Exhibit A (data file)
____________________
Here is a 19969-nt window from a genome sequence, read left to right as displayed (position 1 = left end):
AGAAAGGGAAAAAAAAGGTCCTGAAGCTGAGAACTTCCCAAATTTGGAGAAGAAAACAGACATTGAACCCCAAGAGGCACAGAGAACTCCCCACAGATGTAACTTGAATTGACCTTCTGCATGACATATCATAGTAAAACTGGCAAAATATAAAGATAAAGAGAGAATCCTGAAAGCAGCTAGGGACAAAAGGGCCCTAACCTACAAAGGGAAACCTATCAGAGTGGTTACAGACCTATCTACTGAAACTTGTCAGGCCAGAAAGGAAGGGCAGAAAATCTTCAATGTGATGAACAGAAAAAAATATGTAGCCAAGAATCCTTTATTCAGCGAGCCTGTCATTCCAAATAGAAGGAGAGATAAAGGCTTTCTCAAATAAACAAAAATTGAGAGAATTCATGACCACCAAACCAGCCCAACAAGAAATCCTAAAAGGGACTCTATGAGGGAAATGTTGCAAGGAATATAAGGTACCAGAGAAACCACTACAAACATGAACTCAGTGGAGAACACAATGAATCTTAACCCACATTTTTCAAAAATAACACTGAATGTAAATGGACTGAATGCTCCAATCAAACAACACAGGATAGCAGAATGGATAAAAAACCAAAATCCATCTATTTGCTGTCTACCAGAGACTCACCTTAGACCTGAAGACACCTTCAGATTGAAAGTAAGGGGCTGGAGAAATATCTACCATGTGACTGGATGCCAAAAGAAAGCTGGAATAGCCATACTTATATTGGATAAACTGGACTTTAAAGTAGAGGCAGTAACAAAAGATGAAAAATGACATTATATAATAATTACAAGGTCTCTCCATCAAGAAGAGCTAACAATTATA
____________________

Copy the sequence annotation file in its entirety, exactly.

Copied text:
Here is a 19969-nt window from a genome sequence, read left to right as displayed (position 1 = left end):
AGAAAGGGAAAAAAAAGGTCCTGAAGCTGAGAACTTCCCAAATTTGGAGAAGAAAACAGACATTGAACCCCAAGAGGCACAGAGAACTCCCCACAGATGTAACTTGAATTGACCTTCTGCATGACATATCATAGTAAAACTGGCAAAATATAAAGATAAAGAGAGAATCCTGAAAGCAGCTAGGGACAAAAGGGCCCTAACCTACAAAGGGAAACCTATCAGAGTGGTTACAGACCTATCTACTGAAACTTGTCAGGCCAGAAAGGAAGGGCAGAAAATCTTCAATGTGATGAACAGAAAAAAATATGTAGCCAAGAATCCTTTATTCAGCGAGCCTGTCATTCCAAATAGAAGGAGAGATAAAGGCTTTCTCAAATAAACAAAAATTGAGAGAATTCATGACCACCAAACCAGCCCAACAAGAAATCCTAAAAGGGACTCTATGAGGGAAATGTTGCAAGGAATATAAGGTACCAGAGAAACCACTACAAACATGAACTCAGTGGAGAACACAATGAATCTTAACCCACATTTTTCAAAAATAACACTGAATGTAAATGGACTGAATGCTCCAATCAAACAACACAGGATAGCAGAATGGATAAAAAACCAAAATCCATCTATTTGCTGTCTACCAGAGACTCACCTTAGACCTGAAGACACCTTCAGATTGAAAGTAAGGGGCTGGAGAAATATCTACCATGTGACTGGATGCCAAAAGAAAGCTGGAATAGCCATACTTATATTGGATAAACTGGACTTTAAAGTAGAGGCAGTAACAAAAGATGAAAAATGACATTATATAATAATTACAAGGTCTCTCCATCAAGAAGAGCTAACAATTATA